I have written recently about the difficulty of “selling” or introducing network analysis projects. A couple of developments this week. Colleague Catherine Shinners alerted me to the recent publication of Deloitte’s Human Capital Trends 2016 report and especially a blog post, The New Organization: Different By Design by Josh Bersin (one of the report’s editors) that summarizes themes in the report. Both say (not loudly, nor in BIG LETTERS) that organizational network analysis (ONA) is something that firms will increasing need as work and management practices shift.
What shift? As has been predicted for many years, it is apparently now happening that companies are beginning to see their organizational structures in terms of networks of teams and that the organization chart as we know it is becoming obsolete. Another colleague, Jon Husband, has popularized the concept and importance of wirearchies. In fluid environments, it is important to be able to trace paths of knowledge through a company in order to know “who to call for what.” The Deloitte report offers one prescription for designing the new organizations: to “consider performing an organizational network analysis.”
As those of us long in ONA know, a network analysis can tell us more than just who to call for what, it can also show us how important certain people might be in influencing change efforts or in bringing disjointed parts of a company into collaboration. I should maybe do a longer blog on that, but as I am pressed for time today I want to highlight a second fleeting moment of fame that might get more attention because it is an analysis of a popular television series, the Game of Thrones.
It appears that another group of mathematicians have used social network analysis to analyze the characters and their intricate relationships to determine which character is the most important and to try to forecast the trajectory of that character going forward. As a mathematical exercise, the results provide great examples of network analysis and the ways that math can be applied. One of the study’s authors, Andrew J. Beveridge, admits that it is a fanciful application of network science, but that it is “the kind of accessible application that shows what mathematics is all about, which is finding and explaining patterns.”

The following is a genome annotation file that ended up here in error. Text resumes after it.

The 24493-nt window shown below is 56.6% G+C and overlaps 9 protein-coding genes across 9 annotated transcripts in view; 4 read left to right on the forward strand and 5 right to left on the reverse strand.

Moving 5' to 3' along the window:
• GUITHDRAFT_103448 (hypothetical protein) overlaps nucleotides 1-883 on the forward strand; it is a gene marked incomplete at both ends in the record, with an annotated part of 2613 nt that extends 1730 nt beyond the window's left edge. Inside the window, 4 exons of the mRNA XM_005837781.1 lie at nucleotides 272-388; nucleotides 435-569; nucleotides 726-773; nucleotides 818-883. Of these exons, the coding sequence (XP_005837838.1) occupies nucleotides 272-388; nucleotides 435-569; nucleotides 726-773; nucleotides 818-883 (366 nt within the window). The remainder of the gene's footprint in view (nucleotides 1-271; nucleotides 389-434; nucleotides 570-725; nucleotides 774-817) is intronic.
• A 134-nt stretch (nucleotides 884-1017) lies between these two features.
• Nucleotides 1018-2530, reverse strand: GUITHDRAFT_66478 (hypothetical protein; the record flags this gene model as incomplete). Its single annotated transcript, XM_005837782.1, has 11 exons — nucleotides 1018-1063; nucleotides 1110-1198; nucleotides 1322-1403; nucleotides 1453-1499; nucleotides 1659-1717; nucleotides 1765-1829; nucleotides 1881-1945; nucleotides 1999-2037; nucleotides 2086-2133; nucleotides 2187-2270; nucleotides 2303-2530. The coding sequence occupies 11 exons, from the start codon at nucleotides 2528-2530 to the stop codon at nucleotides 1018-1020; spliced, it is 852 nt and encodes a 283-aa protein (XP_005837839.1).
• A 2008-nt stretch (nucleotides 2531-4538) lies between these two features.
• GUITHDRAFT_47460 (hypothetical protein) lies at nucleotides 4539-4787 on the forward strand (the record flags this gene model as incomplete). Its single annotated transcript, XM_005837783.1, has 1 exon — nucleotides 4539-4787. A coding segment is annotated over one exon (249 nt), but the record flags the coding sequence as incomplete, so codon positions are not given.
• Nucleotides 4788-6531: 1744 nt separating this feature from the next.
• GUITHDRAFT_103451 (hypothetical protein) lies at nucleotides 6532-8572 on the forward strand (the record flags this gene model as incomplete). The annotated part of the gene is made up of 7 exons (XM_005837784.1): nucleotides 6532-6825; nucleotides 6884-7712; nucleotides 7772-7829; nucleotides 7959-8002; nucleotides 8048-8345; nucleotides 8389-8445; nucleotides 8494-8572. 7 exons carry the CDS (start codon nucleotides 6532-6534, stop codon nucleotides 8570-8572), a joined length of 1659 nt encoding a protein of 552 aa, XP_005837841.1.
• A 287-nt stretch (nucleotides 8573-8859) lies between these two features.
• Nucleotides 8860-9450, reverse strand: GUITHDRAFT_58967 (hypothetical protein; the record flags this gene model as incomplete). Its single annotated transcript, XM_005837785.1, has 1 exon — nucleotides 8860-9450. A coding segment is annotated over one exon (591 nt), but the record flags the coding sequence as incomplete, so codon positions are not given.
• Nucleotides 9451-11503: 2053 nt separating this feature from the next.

The legend accompanying the image summarizes the centrality metrics that are available from a network analysis. The lines are created based on a characters name occurring within 15 words of another characters name. The community colors, page rank, betweenness centrality, and weight are all metrics available in an analysis to highlight, in any kind of network, principal actors and relationships.
This is not the first instance of using SNA to map “GoT” (a longer post, Game of Nodes, is almost a year old), nor the first use of SNA to map characters in stories. The dataset for the analysis of Les Miserables is generally used in courses that teach Gephi, one of the SNA tools and there are numerous examples of how it can be used.